Going green is a huge deal today, and one of the most important certification programmes is called LEED.

Leadership in energy and environmental design or LEED is the green building certification programme by a non-profit U.S. green building council (USGBC). This includes a set of rating systems that are used for design, operation, maintenance and construction of green building, structures and homes that are built with the aim of sustainability along with environmental protection and optimal use of resources.

LEED is changing the way building and communities are planned today and LEED- certified buildings are high on functionality and resource efficiency as they use moderate amounts of water and reduce greenhouse gas emissions and well as being financially viable.

As per the USGBC there are nine key points that are measured by LEED. They are water efficiency, location and linkages, awareness and education, innovation in design, sustainability, energy and atmosphere, materials and resources and regional priority.

But just because there are these parameters for LEED certified interiors, it doesn’t make them tedious; in fact, there’s a lot you can do within these parameters and as per your own style and needs.

I have learnt through my experience and practical research, is that, all you need is an open mind, a creative outlook and a designer who is dynamic enough to execute and implement a refined vision. Here are some of my most cherished lessons that you need to remember while working for LEED certified interiors.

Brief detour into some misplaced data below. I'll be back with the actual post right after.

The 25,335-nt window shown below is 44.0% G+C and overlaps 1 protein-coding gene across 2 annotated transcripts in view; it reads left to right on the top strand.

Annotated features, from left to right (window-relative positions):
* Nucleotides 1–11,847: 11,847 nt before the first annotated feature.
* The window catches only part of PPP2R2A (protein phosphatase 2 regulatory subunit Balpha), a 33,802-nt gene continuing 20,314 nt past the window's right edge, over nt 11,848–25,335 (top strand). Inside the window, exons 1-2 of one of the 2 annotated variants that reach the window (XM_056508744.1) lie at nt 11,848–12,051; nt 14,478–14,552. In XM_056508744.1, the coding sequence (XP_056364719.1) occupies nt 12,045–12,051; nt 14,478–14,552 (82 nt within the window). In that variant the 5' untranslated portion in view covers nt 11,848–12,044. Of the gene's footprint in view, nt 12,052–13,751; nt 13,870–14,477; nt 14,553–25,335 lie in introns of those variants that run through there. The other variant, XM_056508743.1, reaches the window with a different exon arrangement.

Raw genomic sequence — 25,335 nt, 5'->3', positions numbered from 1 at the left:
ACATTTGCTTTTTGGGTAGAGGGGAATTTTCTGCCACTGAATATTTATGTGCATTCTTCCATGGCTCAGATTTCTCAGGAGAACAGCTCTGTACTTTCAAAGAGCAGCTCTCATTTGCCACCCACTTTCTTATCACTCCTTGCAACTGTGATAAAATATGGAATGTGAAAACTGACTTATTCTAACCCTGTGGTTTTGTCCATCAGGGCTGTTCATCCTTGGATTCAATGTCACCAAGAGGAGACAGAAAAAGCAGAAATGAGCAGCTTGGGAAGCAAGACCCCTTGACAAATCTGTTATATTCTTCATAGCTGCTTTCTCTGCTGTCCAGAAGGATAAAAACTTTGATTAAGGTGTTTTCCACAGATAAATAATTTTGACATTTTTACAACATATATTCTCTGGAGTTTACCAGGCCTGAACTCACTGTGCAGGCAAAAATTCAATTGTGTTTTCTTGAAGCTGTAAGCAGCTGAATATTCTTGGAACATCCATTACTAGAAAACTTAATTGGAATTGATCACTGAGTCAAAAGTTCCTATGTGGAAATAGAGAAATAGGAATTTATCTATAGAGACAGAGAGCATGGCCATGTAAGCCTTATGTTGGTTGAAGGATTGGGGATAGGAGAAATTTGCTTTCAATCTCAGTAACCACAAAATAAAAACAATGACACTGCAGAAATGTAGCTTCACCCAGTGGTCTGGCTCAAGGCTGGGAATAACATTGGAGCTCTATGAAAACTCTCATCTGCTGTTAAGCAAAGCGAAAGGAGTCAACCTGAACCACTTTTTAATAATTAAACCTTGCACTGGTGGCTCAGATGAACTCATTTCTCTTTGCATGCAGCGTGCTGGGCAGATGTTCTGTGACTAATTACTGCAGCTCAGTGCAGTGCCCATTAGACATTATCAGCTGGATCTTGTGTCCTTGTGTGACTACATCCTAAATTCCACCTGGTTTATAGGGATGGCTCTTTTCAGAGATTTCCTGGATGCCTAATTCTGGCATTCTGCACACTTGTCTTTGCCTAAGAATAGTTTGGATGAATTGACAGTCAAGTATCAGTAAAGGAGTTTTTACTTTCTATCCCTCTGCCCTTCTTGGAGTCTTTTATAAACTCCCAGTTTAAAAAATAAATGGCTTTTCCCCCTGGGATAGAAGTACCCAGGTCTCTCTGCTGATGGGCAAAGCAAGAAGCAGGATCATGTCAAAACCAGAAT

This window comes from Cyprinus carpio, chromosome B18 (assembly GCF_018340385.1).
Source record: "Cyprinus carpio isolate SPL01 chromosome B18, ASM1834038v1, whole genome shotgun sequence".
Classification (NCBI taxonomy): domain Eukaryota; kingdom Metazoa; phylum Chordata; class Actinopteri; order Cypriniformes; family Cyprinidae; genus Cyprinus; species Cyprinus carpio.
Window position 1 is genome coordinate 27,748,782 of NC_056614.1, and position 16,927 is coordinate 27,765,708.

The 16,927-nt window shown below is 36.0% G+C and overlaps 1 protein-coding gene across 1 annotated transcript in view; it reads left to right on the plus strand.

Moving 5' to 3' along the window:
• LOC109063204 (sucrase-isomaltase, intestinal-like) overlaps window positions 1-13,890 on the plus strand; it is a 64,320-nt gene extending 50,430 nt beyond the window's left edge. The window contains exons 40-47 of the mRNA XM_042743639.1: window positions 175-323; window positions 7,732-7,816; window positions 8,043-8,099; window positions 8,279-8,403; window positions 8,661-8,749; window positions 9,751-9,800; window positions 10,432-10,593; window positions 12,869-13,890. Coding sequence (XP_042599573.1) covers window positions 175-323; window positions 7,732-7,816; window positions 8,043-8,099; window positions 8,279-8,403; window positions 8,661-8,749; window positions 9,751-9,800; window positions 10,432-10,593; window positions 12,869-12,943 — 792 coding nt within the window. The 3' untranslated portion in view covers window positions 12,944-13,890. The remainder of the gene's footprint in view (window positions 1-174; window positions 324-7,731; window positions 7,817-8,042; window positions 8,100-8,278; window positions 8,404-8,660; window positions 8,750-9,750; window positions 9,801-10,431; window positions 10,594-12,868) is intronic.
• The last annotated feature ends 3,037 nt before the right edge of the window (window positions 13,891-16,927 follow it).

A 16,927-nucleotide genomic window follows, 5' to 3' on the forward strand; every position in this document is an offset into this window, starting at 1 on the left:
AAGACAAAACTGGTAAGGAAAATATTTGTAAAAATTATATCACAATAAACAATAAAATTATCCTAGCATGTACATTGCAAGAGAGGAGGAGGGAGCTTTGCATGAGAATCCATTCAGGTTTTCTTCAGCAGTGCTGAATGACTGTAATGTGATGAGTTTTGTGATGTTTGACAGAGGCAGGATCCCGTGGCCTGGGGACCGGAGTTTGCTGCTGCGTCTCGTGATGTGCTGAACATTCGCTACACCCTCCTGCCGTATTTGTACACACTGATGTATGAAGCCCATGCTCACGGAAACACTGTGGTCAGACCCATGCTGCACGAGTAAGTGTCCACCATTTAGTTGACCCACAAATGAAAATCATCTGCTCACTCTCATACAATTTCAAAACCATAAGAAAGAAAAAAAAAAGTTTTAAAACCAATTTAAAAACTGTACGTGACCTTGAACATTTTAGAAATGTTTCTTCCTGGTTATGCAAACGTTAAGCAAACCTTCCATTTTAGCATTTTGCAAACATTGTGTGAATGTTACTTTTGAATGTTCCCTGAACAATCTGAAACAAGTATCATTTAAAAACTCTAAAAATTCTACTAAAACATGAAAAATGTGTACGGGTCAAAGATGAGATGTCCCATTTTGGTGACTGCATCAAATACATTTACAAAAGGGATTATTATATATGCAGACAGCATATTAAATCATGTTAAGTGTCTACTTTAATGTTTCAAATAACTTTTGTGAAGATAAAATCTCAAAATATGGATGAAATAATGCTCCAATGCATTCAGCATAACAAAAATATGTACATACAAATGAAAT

1. Make practical design decisions:

Designs for places like home or office should be extremely practical and user-friendly without compromising on comfort and aesthetics. I feel that keeping in mind the durability of items and take into account the daily wear and tear, is essential.

2. Don’t trust labels:

Many product labels could use words like green-washing and eco- friendly. I suggest you do not go by these labels alone as sometimes they may be marketing gimmicks. Look beyond brands and labels too, undertake comprehensive product research, at every step.

3. LEED interiors :

It also mean having a healthy home which would also imply clean indoor-air, reduced use of harmful gas and chemicals and other hazardous material.

4. Reuse and repurpose:

To keep wastage at bay make sure you try and repurpose your old furniture that can be used in multiple ways instead of just discarding and investing in new pieces. Sometimes even hand-me- downs can be useful for your interiors and can even end up saving a lot of your money.

In India, however LEED certification hasn’t taken off yet but the trend is catching up with architects and interior designers who have worked in the field of sustainable design and are inclined to pursue the subject further. In India we also have the Indian Green Building Council Accredited Professional (IGBC AP) credential that also has similar value in terms of sustainable designing.

I feel that over time, with India’s real estate and interior designing industry on the rise, an inevitable time shall come, where India will also need to go Green and follow certain standards to ensure we have our own contribution into making the world a better and Greener place.